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  • NISSAN'S ALL-ELECTRIC VEHICLE

    DeBoers to bring first Leafs to valley

    Chairman of Lithia Motors, his wife, to get all-electric cars
  • When the Nissan Leaf goes on sale late this year, Lithia Motors Chairman and CEO Sid DeBoer and his wife, Karen, will be in the driver's seats of the first mass-produced, all-electric cars to hit Southern Oregon.
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  • When the Nissan Leaf goes on sale late this year, Lithia Motors Chairman and CEO Sid DeBoer and his wife, Karen, will be in the driver's seats of the first mass-produced, all-electric cars to hit Southern Oregon.
    The DeBoers have put down deposits on two 2011 Leafs built in Smyrna, Tenn., but won't get advanced delivery or dealer discounts.
    "There's no discounting, just fair-trade prices to make it simple," DeBoer said. "We're paying the same as everyone else."
    The basic Leaf four-door sedan costs $32,000, holds five people, has a range of 100 miles and can hit speeds of up to 80 mph. The DeBoers' cars are going to be blue and red.
    "I wanted a green one," DeBoer admitted. "But they didn't have that color available."
    Between 50,000 and 60,000 of the cars are being produced. Owners will need special outlets installed in their garages — or places of business — to charge their batteries for up to eight hours.
    DeBoer said he plans to commute in his Leaf from his Ashland home to his job in Medford. "I may put in a charging station at work so I can run around town," he said. "Just like a cell phone, the battery doesn't last all day."
    The downside is that flipping on the radio, heat or air conditioner immediately reduces the battery charge, reducing range.
    As a driver, DeBoer likes the cutting-edge. As one of the nation's top auto retailers, though, he is more cautious.
    "It's not critical to make the guess on what (technology will prevail) ahead of time," DeBoer said. "Once the merchandise is around to service, we can buy a store. We may have to pay somebody a little good will, but it's cheaper than getting in on the bottom floor with a company and finding out they don't make it. I want to buy something I know will be successful — and need to know it will be — before we invest in a retail outlet. We risk our reputation, as well, if it doesn't workout."
    Chinese battery firm BYD has announced plans to build an electric car factory in Southern California.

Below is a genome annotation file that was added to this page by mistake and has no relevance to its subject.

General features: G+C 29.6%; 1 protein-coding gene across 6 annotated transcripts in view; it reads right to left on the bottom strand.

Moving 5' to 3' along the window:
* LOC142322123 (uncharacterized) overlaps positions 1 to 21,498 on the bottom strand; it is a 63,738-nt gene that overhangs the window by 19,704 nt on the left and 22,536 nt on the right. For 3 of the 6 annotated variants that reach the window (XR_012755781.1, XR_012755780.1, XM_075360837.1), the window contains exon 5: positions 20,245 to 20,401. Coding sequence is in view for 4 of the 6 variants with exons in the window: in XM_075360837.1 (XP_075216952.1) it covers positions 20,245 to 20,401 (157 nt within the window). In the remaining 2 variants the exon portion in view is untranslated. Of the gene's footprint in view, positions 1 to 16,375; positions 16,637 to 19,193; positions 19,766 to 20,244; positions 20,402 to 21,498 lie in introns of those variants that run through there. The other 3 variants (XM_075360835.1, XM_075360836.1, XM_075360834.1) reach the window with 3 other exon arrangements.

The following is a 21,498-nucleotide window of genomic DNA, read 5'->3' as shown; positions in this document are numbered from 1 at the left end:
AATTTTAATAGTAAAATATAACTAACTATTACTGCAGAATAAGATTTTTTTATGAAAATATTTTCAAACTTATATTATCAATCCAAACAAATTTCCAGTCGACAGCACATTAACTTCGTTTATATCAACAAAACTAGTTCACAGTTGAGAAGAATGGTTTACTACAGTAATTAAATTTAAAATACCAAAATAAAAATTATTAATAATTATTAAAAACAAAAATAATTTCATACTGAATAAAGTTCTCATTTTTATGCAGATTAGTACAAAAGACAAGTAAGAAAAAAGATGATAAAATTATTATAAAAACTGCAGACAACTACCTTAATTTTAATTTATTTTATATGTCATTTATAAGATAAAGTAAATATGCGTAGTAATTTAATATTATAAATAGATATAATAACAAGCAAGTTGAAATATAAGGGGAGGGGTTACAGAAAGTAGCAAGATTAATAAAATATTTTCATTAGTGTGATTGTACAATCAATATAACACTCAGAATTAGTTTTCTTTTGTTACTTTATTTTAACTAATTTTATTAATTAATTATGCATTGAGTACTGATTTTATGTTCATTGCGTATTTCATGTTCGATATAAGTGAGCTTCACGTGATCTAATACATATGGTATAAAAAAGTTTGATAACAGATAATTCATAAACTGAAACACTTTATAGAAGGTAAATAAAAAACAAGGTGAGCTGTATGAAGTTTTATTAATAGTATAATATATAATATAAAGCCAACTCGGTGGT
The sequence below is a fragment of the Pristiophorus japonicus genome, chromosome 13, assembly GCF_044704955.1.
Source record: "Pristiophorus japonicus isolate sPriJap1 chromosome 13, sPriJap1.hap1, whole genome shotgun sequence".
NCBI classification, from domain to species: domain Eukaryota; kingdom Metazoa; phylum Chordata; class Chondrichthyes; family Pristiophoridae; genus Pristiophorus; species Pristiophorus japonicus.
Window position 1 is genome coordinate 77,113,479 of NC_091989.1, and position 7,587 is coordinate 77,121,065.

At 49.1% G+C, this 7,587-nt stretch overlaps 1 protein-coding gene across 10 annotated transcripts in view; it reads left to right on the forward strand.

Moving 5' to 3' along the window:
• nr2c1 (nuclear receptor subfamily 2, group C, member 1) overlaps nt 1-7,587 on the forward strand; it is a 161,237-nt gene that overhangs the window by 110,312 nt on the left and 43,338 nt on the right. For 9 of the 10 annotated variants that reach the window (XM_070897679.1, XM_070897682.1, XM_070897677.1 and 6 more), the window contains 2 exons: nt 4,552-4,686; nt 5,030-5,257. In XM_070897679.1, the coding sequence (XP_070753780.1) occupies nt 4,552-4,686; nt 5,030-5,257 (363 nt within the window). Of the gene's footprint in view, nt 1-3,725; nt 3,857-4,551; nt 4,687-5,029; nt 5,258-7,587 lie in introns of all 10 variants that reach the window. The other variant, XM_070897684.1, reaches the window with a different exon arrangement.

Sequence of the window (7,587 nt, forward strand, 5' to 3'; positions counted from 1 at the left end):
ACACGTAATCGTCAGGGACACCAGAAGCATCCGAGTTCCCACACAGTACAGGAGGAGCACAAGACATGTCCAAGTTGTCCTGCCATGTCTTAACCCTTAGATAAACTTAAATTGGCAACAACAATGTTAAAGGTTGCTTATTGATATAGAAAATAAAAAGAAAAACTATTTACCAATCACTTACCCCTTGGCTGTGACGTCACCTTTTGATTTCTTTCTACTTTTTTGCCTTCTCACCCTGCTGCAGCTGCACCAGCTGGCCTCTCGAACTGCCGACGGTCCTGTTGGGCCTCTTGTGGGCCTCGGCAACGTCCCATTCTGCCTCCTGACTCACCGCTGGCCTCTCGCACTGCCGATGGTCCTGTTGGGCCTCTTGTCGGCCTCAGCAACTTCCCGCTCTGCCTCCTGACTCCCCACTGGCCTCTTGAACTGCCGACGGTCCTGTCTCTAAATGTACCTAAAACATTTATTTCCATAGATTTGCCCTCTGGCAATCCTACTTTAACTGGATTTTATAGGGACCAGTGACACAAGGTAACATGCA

"Of all the cars I saw in the Detroit Auto Show this year, it was the furthest along," DeBoer said of the Chinese car. "It was actually for sale for someone to buy, but it was embarrassingly simple. When I lifted the hood, it was a maze of wire and patched-up solenoids. I thought, 'What would I have to do to fix this?' They are a long ways from being a sophisticated electric-car builder."
    The Toyota Prius, a hybrid introduced into the U.S. in 2001, has moved into its third generation and has been a winner for auto retailers, including Lithia Motors.
    Tesla, a Palo Alto, Calif., company, is gearing up to produce a $50,000 Model S sedan in 2012. Tesla, founded in 2003, has sold about 1,000 of its $109,000 electric Roadsters. The carmaker struck a deal to purchase an old Toyota plant in Fremont, Calif., where it plans to build the Model S. While its recent initial public stock offering has created a buzz, it's long-term success isn't guaranteed.
    Detroit manufacturers have been testing electric cars for years and some are poised to enter the mass market.
    DeBoer has driven Chrysler's all-electric, four-wheel drive Jeep, powered by four electric motors.
    General Motors' Volt, which is supposed to have greater range than other electric cars, is coming out this winter.
    Honda has a Japanese-built CRZ — a follow-up to its popular CRX two-seater that appeared in the 1980s — that will sell for under $20,000.
    "Honestly, I think most of these will work out with a major outfit that currently exists," DeBoer said. "Chevrolet has a hybrid, BMW has a hybrid and it's so expensive to start up an auto manufacturing company."
    That's one reason he's on the Leaf bandwagon.
    "It's made by one of our major suppliers, and we already have a store," he said. "It's not like we're investing in a whole new retail outlet and going with some unknown manufacturer. We're not willing to take a gamble and hope it will be the 1 out of 10 that will make it."
    So even while Honda tests hydrogen-powered cars around Los Angeles and the study of fuel-cell technology goes on across the country, the transition away from gas-powered vehicles remains a long-term proposition.
    Alternative-fuel vehicles don't even rate a fraction of 1 percent of the market at present. By 2025, however, Carlos Ghosn, chairman and CEO of the Renault-Nissan Alliance, predicts all-electric cars will account for 20 percent of vehicles on the road.
    DeBoer said cars with enough range for business travel and vacations will continue using some sort of fossil fuel for decades to come.
    "Batteries are still the issue, no question," he said. "There will be limited use for electric cars until there is some new way to store energy. None of those cars coming out will go to Portland (a 300-mile trip)."
    Multiple plug-in stations along the highway aren't the solution, he said, because of the amount of time it takes for a recharge.
    "Maybe some day we'll see where restaurants will have places to hook-up your car while you eat," DeBoer said. "Ultimately, there are a lot of ways we can produce electricity aboard the car, whether it ends up with some diesel and some pistons and two-cycle engines."
    Reach reporter Greg Stiles at 541-776-4463 or e-mail business@mailtribune.com.
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